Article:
Archive for the ‘Raiding’ Category
It has been a steamy, but sunny, few days here in Seattle. Heat is an unusual thing here in Seattle, largely because it is uncommon. Usually summer peaks somewhere around the lower 80s, and generally resides at a nice seventy-five to seventy-seven. The biggest problem with the heat is that the city is largely ill equipped to deal with it. Most residences lack air conditioning, and at the first mention that it is going to be warmer than eighty-five degrees there is a run on fans in every store in the city.
For me, I grew up in the Midwest without air conditioning. While I can kvetch about the heat with the best of them, I fondly remember summer days where my brother and I just laid on the living room floor in front of the fan because it was so hot you couldn’t move. And well, I survived! Except now that I’m older, and am a seasoned pacific northwestener, I have a little less tolerance for the heat. So yesterday, during our heat wave, I gladly went out for dinner and spent some time at our local game shop playing board games for a few hours while enjoying their air conditioning.
Of course, you probably didn’t come here to read about how I spent my Sunday afternoon. But since I couldn’t think of a better intro for this (bound to be babbling) post, I figured it was just as good as any! In fact before we get any farther in it, I’ll even share what is playing on the radio as I type right now!
God I love Paul Simon. So much. I am pretty sure I’m going to have his Graceland album on repeat for like…a week, since I just downloaded it from iTunes after fretting that I lost my original copy of the CD. Anyhow, let’s talk a little bit about WoW, shall we?!
Read the rest of this entry »
It’s been awhile since I’ve done one of these types of updates. I could probably tell you I didn’t have much to say – but since I often did updates that were almost completely devoid of WoW information, I’m not sure that’s entirely true. I think it would probably be more accurate to say that I’ve been busy…and lazy. I mean I could have easily offered an update on any number of things, but when I had my down time I simply found I wanted to do something other than write! As harsh is that might sound…honesty is best! (Right? RIGHT?!).
Whatever! I have both time and desire to write at this moment, as well as things to say! So I suppose that we should get to that before I lose any of the above.
Wait, what?! (It’s okay, I know that you are probably thinking it, I can hear the wheels turning from here!). Remember that post about the 5.3 PTR I did the other day? The one where I said I had reason to believe that I’d probably have a little more to say about druids as we moved forward? No? Okay, perhaps we should start from the beginning here. Read the rest of this entry »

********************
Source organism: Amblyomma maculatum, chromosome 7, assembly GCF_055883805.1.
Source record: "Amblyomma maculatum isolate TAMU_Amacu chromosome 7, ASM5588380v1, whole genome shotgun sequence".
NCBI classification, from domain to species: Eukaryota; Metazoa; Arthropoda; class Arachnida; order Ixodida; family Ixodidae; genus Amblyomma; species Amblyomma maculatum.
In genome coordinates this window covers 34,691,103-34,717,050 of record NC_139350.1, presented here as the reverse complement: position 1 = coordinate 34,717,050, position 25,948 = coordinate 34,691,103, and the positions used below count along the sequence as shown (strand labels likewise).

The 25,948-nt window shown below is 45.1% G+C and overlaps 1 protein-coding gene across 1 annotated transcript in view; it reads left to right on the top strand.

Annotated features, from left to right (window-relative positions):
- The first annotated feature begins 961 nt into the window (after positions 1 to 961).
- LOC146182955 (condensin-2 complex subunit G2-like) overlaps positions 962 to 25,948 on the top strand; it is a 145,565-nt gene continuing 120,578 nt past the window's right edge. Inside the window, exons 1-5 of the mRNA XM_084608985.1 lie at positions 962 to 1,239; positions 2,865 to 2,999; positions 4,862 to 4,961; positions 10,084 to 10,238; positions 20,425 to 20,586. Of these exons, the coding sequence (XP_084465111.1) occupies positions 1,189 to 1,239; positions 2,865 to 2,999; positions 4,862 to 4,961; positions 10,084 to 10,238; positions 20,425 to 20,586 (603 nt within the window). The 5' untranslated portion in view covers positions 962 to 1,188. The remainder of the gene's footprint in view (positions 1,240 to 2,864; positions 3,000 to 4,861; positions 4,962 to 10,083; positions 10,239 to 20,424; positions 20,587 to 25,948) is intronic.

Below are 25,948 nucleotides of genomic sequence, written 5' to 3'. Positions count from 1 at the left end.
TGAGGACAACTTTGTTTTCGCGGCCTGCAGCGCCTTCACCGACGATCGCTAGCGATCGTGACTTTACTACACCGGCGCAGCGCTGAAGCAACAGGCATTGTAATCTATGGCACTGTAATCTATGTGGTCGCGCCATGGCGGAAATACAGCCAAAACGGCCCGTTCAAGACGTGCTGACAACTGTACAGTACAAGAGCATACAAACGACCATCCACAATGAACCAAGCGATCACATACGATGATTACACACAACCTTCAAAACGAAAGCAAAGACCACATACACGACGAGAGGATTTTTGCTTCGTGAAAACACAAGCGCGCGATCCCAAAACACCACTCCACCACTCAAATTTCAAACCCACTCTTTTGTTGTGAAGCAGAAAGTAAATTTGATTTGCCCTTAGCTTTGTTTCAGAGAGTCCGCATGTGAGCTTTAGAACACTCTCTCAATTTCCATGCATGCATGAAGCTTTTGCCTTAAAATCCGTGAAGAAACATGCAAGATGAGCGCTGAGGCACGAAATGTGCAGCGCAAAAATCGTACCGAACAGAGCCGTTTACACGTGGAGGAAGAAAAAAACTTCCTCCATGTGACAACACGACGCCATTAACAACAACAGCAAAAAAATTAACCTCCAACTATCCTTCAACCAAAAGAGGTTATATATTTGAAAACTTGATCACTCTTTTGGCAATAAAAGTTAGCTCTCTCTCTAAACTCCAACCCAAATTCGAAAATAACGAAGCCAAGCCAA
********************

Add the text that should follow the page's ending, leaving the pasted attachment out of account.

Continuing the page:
Have you ever played any of those word association games where you see a picture and spout out the first thing that come to your mind? I’m pretty sure there’s even some psychology test with ink blots that is functionally the same idea. You see a picture, you have a reaction.
Now that you understand the rules, let’s give it a try! I’m going to post a picture below, tell you it’s from LFR and you are going to have a reaction. Let’s see if it works!
What was the first thing that came to your mind? If it was “how many times will we wipe to this” or “I wonder how many people will die” or “UGH DURUMU!”, then I would speculate that you’ve experienced this encounter in LFR and had an experience relative to mine. But never fear! Because I’m here today to tell you how to stop the madness and guarantee a one shot Durumu kill each and every time.
Ok, maybe not, but I promise you less people will die!
How to Succeed at Durumu Without Really Trying
So I was in a LFR this weekend with my shaman, and as is typical, we got to the eye beam phase and 3/4 of the raid died. We wiped and had to start it over. Only before we pulled a second time I decided to have faith in LFR and the players there, and I asked if anyone would like me to explain how to know which side of the eye beam to stand on. I was a little surprised by the overwhelming response of “YES PLEASE!” – especially when I was expecting something more like “lol just don’t be bad lol”. So I took two minutes to explain it, and wouldn’t you know it, in the two eye beams we had only one or two people died.
You see, the problem isn’t the “maze” part of the phase as much as it is solving which side of the eye beam you need to be on to start the maze.
After we finished, Brade looked at me and said “you have just planted a seed that will save hundreds of hours of LFR pain for many people”. So with that thought in mind, I thought I’d go ahead and share the message with more than just the 25 folks who happened to be in that LFR.
It’s All About the Purple Squiggles
The trick to being on the proper side of the eye beam to find the maze is actually really simple! Basically what happens is the following: